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Brief thoughts on theropod predation



With the stunning paper by Farlow/Holtz soon-to-be
published on theropod predation, some thoughts.
It is observable that the formidable "scavengers"
griffon vultures can scan over 200 square miles a day
with telescopic vision, swooping down on dead or dying
animals with incredible speed. In the air, they also
release a scent, so that other griffon vultures can
follow to the food. Watching below, hyaenids -- when
necessary, loping for miles to where the vultures are.
Missing out on the prey quite often: lions. However,
unless there is a noticable tear in the flesh,
enabling them access to nutritious organs, the griffon
vultures's beaks are unable to puncture the skins
(which can often be an inch or more thick). Much study
remains, but these vultures can kill when necessary,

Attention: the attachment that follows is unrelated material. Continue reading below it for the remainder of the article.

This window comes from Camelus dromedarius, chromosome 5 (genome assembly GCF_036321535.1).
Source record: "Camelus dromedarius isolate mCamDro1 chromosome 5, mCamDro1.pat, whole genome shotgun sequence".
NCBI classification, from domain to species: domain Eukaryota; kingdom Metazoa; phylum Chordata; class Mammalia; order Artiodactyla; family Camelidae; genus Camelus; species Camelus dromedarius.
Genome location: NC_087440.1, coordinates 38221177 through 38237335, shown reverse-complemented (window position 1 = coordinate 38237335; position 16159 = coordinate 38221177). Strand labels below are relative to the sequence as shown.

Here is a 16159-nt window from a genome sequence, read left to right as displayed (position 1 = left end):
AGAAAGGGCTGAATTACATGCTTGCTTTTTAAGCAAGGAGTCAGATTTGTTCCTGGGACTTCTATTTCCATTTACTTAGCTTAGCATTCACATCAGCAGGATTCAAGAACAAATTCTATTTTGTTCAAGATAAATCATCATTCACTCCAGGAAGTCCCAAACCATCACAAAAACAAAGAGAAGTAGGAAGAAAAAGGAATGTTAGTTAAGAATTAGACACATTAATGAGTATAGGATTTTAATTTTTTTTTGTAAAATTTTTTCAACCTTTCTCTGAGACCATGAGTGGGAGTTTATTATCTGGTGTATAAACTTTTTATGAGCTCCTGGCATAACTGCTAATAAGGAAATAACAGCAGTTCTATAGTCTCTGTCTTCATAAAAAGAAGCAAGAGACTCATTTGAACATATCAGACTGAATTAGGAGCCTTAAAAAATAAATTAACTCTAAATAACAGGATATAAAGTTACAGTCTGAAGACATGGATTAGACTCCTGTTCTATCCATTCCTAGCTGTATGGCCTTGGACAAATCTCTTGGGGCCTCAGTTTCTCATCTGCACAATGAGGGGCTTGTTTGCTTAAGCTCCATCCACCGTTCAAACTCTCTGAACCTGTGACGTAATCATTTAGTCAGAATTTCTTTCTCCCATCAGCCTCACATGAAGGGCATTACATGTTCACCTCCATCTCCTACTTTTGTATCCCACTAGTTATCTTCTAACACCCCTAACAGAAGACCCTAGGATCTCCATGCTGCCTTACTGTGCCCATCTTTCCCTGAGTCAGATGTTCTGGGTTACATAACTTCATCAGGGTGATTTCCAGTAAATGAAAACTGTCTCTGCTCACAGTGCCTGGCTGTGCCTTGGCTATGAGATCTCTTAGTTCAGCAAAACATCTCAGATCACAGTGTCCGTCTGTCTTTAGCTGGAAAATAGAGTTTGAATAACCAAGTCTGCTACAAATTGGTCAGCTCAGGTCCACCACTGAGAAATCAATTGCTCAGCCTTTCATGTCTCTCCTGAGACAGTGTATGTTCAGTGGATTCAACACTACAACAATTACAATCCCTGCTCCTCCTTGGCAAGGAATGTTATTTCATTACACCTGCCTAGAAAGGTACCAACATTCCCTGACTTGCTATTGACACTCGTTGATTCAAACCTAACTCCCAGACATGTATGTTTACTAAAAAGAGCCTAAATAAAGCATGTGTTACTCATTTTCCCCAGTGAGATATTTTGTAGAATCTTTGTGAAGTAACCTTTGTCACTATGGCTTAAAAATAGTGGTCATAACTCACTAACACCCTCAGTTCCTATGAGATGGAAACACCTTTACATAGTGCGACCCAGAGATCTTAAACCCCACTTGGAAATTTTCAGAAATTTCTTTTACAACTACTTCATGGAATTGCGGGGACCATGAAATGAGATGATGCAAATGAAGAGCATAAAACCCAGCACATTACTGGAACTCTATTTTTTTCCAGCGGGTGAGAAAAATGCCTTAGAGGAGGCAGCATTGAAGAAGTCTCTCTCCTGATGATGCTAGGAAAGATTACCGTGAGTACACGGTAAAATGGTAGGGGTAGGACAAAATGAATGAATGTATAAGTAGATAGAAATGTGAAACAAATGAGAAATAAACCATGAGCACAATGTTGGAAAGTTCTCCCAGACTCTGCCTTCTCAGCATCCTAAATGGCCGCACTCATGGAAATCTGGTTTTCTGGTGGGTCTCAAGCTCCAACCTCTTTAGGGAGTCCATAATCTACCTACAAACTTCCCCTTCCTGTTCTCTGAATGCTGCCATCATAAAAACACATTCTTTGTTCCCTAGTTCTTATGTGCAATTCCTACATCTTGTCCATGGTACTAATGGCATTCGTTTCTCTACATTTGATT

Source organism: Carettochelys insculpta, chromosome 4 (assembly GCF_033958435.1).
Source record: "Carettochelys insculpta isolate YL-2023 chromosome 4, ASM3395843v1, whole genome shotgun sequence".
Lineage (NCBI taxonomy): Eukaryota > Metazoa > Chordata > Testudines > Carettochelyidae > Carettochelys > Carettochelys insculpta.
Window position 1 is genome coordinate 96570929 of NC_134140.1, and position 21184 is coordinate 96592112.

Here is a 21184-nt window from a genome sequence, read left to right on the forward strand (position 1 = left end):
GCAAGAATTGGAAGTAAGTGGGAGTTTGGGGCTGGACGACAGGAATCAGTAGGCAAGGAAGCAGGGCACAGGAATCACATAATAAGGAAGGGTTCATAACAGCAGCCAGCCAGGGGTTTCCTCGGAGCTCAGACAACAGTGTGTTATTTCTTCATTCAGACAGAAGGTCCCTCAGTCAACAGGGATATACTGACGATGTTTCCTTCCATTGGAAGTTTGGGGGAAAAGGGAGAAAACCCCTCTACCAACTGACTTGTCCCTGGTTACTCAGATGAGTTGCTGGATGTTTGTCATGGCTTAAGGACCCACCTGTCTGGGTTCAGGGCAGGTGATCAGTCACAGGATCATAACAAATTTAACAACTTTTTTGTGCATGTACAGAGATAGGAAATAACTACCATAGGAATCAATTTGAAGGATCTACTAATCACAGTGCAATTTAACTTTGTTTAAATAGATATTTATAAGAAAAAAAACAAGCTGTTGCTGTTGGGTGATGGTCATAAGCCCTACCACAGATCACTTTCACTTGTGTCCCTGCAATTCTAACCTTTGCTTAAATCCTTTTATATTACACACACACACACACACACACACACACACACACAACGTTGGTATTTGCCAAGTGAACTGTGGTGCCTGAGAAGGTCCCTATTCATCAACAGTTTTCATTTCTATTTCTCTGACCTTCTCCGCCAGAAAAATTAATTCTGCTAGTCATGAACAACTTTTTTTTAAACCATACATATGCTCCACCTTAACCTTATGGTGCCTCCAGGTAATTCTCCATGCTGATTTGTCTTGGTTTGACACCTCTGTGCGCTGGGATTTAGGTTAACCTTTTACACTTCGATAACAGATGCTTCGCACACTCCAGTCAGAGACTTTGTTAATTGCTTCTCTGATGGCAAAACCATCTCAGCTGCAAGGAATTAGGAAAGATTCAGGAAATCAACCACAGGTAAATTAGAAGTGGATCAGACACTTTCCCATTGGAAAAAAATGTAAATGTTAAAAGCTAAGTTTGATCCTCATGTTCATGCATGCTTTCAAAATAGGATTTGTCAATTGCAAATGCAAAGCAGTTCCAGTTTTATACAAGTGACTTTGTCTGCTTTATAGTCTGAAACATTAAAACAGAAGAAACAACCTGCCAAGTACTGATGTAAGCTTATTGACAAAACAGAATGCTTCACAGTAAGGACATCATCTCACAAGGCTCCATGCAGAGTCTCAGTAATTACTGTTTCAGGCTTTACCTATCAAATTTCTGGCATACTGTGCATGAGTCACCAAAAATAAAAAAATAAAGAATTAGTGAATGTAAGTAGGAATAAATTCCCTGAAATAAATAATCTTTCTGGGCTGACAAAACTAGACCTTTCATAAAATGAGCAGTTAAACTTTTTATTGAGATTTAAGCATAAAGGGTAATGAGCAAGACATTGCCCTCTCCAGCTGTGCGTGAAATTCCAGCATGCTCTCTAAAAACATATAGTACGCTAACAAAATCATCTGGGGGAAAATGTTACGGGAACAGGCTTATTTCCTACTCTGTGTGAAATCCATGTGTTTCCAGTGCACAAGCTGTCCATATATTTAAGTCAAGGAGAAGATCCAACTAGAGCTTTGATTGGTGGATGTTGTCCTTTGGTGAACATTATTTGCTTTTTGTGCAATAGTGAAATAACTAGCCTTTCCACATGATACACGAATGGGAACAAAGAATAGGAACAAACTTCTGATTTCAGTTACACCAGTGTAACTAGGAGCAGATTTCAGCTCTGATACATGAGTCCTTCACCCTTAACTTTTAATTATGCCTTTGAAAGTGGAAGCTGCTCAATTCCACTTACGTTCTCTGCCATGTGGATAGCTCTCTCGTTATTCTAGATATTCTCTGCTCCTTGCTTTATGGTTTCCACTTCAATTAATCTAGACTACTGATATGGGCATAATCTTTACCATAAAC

swallowing very small animals. The hyaenids, to be
sure, bone-crush and create for the theropods meals.
Another interesting behavioural fact. The "impact
tremors" which made for the quivering glass in 1993
probably did not happen with tyrannosaurs. An
acquaintance of mine, who has devoted several years to
studying Felis concolor, notes that he has witnessed
from a distance of 60 m one such carnivore walking on
dry oak leaves and fallen limbs, making no sound. In
fact, among most of these taxa, their rare
vocalizations are what frighten potential prey. The
function of the vocalizations during pursuit (and let
us substitute theropod for "mountain lion") may have
had four purposes: 1) vocalizing so that young could
locate the sound and follow; 2) vocalizations to
"excite" the offspring to learn hunting skills; 3)
vocalizing to flush prey from hiding; 4) vocalizations
at the beginning of the chase to startle/confuse the
prey ("freeze" behaviour), giving the cryptic hunter
needed moments to capture their meal as the prey
either tried to locate the approaching hunter or find
a flight avenue.
Those who have worked around tigers have documented